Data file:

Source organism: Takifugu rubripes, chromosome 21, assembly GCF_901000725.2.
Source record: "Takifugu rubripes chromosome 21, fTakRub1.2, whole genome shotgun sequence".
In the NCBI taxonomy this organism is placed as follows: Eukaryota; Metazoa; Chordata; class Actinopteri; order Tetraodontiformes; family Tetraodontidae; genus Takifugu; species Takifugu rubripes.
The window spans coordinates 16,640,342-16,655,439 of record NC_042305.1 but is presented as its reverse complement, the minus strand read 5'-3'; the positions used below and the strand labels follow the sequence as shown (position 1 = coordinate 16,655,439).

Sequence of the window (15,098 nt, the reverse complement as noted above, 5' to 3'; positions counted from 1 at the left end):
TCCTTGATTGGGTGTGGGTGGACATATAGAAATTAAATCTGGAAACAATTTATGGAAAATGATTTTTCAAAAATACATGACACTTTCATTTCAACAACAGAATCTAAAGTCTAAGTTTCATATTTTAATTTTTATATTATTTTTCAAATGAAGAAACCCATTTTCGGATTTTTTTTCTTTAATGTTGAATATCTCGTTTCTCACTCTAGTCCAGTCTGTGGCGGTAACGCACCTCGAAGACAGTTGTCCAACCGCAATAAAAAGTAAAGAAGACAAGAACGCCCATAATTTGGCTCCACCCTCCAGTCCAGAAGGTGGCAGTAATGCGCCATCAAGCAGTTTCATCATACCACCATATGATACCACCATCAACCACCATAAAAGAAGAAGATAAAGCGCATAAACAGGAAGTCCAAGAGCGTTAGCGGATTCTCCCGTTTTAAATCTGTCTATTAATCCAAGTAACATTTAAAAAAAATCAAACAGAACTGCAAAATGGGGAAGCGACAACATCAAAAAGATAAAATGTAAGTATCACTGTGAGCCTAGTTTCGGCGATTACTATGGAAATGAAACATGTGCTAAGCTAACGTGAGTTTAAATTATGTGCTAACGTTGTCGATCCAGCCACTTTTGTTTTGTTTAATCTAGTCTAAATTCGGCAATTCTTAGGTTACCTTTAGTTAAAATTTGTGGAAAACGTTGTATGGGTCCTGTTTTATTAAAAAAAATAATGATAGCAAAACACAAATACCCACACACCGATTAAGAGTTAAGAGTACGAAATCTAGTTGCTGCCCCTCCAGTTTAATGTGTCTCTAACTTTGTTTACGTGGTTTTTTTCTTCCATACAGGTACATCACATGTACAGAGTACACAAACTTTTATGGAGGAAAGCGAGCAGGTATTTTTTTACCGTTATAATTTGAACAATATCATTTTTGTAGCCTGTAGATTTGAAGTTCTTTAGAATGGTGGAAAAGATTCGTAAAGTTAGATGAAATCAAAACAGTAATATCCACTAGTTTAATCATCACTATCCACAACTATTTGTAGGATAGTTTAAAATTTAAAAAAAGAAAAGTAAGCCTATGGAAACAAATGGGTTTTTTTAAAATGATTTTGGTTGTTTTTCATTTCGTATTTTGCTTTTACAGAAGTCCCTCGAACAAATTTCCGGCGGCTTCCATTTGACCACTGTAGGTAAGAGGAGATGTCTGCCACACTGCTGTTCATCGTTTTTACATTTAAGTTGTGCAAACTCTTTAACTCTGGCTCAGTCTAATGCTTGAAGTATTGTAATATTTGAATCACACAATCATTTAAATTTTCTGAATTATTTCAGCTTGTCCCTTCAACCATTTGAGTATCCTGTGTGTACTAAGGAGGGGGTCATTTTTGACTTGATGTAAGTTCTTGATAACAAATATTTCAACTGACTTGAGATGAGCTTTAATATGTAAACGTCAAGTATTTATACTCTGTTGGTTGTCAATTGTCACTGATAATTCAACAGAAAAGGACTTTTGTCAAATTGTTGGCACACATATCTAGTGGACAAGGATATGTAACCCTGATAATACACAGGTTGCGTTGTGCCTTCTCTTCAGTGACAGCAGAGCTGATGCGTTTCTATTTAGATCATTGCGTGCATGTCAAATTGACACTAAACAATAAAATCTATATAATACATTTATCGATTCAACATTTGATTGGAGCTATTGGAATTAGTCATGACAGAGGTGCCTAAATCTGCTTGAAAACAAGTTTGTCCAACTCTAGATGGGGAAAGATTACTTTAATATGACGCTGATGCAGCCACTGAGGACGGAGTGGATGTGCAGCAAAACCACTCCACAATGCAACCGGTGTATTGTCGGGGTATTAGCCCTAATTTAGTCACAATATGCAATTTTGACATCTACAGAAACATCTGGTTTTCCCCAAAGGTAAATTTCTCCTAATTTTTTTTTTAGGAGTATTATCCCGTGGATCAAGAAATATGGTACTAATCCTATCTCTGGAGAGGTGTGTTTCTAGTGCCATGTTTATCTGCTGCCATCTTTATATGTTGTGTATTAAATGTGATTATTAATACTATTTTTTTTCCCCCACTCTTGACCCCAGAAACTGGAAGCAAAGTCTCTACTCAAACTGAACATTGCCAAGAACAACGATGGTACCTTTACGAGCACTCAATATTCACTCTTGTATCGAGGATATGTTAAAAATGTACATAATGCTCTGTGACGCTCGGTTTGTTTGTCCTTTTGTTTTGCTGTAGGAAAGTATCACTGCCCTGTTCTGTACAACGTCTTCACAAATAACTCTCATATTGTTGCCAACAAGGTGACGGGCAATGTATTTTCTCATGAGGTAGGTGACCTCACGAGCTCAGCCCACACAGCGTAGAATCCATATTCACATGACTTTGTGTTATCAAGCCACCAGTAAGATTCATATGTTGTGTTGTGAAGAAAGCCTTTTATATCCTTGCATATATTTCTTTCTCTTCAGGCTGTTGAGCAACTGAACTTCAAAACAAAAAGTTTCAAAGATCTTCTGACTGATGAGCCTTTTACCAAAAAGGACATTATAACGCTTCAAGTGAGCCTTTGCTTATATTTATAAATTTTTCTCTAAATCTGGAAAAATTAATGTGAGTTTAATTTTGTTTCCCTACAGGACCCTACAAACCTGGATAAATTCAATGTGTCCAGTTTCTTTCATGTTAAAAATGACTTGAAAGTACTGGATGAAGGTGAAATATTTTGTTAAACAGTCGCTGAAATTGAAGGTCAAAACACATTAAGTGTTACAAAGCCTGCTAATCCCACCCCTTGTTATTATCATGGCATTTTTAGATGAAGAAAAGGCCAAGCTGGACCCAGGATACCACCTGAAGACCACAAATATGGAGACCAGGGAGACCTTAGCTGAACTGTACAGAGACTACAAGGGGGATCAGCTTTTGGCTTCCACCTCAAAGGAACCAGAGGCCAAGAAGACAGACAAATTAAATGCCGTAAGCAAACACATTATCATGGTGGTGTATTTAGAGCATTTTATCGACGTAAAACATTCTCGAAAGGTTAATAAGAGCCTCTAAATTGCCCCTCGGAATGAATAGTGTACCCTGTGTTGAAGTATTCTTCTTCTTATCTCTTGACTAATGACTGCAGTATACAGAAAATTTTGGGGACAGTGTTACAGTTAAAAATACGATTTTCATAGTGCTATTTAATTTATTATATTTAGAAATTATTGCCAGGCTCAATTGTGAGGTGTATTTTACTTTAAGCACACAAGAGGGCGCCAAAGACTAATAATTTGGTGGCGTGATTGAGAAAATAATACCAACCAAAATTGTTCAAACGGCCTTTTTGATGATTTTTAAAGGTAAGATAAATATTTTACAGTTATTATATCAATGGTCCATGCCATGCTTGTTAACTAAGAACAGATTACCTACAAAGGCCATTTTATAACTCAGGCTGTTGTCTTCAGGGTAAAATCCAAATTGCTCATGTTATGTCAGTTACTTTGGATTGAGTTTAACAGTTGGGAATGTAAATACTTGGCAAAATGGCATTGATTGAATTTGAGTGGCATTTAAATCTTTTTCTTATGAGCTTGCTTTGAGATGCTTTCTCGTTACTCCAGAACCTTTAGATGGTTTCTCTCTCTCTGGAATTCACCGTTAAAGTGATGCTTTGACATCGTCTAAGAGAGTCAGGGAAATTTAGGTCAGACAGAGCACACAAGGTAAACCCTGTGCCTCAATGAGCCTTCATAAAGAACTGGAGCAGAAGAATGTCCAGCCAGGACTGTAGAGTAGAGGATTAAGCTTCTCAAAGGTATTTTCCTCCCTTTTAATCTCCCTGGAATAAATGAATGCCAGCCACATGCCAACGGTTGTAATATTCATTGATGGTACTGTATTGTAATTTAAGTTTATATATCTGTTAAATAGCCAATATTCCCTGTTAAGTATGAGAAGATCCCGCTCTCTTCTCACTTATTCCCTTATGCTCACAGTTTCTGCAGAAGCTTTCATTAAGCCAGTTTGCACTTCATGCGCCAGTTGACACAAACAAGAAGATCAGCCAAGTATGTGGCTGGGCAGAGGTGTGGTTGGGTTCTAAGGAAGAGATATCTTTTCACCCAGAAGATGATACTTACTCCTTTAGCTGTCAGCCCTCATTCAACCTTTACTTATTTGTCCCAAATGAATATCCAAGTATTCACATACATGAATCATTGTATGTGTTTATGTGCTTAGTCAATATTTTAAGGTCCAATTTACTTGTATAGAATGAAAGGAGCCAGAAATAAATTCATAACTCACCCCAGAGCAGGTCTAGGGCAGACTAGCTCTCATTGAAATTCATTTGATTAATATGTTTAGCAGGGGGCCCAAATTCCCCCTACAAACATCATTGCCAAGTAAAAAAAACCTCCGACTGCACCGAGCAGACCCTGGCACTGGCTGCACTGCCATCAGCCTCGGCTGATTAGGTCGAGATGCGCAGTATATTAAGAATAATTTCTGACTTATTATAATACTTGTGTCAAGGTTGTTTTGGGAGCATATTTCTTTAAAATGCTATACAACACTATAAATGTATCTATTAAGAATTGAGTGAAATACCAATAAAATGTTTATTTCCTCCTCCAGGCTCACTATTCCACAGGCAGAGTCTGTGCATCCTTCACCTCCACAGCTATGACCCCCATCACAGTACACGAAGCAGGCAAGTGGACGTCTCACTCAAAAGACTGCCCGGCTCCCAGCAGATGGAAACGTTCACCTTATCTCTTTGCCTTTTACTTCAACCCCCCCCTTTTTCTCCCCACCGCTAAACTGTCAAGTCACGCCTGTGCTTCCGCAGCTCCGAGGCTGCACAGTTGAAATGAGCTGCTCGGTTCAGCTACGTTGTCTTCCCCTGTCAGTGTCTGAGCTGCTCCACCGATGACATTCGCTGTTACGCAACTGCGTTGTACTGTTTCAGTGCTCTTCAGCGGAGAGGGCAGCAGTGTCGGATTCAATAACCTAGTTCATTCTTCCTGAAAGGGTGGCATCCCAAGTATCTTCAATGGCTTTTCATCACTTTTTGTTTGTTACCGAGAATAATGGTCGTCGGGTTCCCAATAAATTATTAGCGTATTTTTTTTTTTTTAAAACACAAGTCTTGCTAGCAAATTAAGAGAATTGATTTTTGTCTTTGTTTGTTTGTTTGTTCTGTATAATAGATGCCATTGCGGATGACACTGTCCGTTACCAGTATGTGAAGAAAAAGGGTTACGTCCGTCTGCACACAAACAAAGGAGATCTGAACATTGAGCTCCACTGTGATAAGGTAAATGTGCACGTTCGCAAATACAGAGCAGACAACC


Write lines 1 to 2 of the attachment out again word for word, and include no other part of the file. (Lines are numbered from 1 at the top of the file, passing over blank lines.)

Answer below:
Source organism: Takifugu rubripes, chromosome 21, assembly GCF_901000725.2.
Source record: "Takifugu rubripes chromosome 21, fTakRub1.2, whole genome shotgun sequence".